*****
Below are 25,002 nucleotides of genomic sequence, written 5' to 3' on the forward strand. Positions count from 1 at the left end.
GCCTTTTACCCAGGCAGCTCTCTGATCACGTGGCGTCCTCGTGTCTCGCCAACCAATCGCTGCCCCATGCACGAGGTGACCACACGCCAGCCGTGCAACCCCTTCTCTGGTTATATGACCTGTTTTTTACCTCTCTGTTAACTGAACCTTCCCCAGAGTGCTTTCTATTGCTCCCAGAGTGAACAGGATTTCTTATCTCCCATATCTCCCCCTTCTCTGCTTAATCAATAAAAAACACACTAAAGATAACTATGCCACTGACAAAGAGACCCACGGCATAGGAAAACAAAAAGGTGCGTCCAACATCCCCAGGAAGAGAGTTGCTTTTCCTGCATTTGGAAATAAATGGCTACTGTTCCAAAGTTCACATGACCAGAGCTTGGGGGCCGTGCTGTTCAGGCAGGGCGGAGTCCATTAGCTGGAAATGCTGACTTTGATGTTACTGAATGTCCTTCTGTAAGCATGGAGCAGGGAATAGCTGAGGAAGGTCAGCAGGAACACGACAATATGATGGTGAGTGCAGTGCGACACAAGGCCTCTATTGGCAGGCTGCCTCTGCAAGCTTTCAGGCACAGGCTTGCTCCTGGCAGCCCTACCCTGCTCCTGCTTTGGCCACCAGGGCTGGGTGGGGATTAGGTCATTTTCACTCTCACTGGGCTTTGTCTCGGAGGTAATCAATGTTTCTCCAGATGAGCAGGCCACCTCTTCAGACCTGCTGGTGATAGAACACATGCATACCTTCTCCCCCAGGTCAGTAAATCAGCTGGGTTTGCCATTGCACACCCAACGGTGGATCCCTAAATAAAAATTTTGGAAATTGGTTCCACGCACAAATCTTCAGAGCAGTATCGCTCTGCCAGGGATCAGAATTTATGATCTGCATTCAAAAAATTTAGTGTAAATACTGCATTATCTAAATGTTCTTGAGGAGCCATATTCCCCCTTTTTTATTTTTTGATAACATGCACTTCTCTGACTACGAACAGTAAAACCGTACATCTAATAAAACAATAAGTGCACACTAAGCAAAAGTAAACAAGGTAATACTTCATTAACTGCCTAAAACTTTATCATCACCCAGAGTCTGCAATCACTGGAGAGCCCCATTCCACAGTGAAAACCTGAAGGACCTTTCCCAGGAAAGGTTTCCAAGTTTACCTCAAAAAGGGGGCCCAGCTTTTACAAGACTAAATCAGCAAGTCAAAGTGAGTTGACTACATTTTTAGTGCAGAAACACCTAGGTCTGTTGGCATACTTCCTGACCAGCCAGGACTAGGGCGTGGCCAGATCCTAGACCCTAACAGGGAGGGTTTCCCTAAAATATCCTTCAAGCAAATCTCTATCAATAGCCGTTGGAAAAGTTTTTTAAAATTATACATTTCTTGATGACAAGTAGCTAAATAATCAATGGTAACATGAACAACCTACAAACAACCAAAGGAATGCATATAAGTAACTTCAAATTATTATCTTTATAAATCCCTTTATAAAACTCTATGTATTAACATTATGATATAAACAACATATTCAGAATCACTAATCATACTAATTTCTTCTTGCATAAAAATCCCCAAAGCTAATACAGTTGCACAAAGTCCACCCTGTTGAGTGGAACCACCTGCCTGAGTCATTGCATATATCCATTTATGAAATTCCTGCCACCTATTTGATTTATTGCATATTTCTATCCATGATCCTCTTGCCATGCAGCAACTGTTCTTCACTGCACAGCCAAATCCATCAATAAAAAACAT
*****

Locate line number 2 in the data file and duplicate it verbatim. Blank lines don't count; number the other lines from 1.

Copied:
GCCTTTTACCCAGGCAGCTCTCTGATCACGTGGCGTCCTCGTGTCTCGCCAACCAATCGCTGCCCCATGCACGAGGTGACCACACGCCAGCCGTGCAACCCCTTCTCTGGTTATATGACCTGTTTTTTACCTCTCTGTTAACTGAACCTTCCCCAGAGTGCTTTCTATTGCTCCCAGAGTGAACAGGATTTCTTATCTCCCATATCTCCCCCTTCTCTGCTTAATCAATAAAAAACACACTAAAGATAACTATGCCACTGACAAAGAGACCCACGGCATAGGAAAACAAAAAGGTGCGTCCAACATCCCCAGGAAGAGAGTTGCTTTTCCTGCATTTGGAAATAAATGGCTACTGTTCCAAAGTTCACATGACCAGAGCTTGGGGGCCGTGCTGTTCAGGCAGGGCGGAGTCCATTAGCTGGAAATGCTGACTTTGATGTTACTGAATGTCCTTCTGTAAGCATGGAGCAGGGAATAGCTGAGGAAGGTCAGCAGGAACACGACAATATGATGGTGAGTGCAGTGCGACACAAGGCCTCTATTGGCAGGCTGCCTCTGCAAGCTTTCAGGCACAGGCTTGCTCCTGGCAGCCCTACCCTGCTCCTGCTTTGGCCACCAGGGCTGGGTGGGGATTAGGTCATTTTCACTCTCACTGGGCTTTGTCTCGGAGGTAATCAATGTTTCTCCAGATGAGCAGGCCACCTCTTCAGACCTGCTGGTGATAGAACACATGCATACCTTCTCCCCCAGGTCAGTAAATCAGCTGGGTTTGCCATTGCACACCCAACGGTGGATCCCTAAATAAAAATTTTGGAAATTGGTTCCACGCACAAATCTTCAGAGCAGTATCGCTCTGCCAGGGATCAGAATTTATGATCTGCATTCAAAAAATTTAGTGTAAATACTGCATTATCTAAATGTTCTTGAGGAGCCATATTCCCCCTTTTTTATTTTTTGATAACATGCACTTCTCTGACTACGAACAGTAAAACCGTACATCTAATAAAACAATAAGTGCACACTAAGCAAAAGTAAACAAGGTAATACTTCATTAACTGCCTAAAACTTTATCATCACCCAGAGTCTGCAATCACTGGAGAGCCCCATTCCACAGTGAAAACCTGAAGGACCTTTCCCAGGAAAGGTTTCCAAGTTTACCTCAAAAAGGGGGCCCAGCTTTTACAAGACTAAATCAGCAAGTCAAAGTGAGTTGACTACATTTTTAGTGCAGAAACACCTAGGTCTGTTGGCATACTTCCTGACCAGCCAGGACTAGGGCGTGGCCAGATCCTAGACCCTAACAGGGAGGGTTTCCCTAAAATATCCTTCAAGCAAATCTCTATCAATAGCCGTTGGAAAAGTTTTTTAAAATTATACATTTCTTGATGACAAGTAGCTAAATAATCAATGGTAACATGAACAACCTACAAACAACCAAAGGAATGCATATAAGTAACTTCAAATTATTATCTTTATAAATCCCTTTATAAAACTCTATGTATTAACATTATGATATAAACAACATATTCAGAATCACTAATCATACTAATTTCTTCTTGCATAAAAATCCCCAAAGCTAATACAGTTGCACAAAGTCCACCCTGTTGAGTGGAACCACCTGCCTGAGTCATTGCATATATCCATTTATGAAATTCCTGCCACCTATTTGATTTATTGCATATTTCTATCCATGATCCTCTTGCCATGCAGCAACTGTTCTTCACTGCACAGCCAAATCCATCAATAAAAAACAT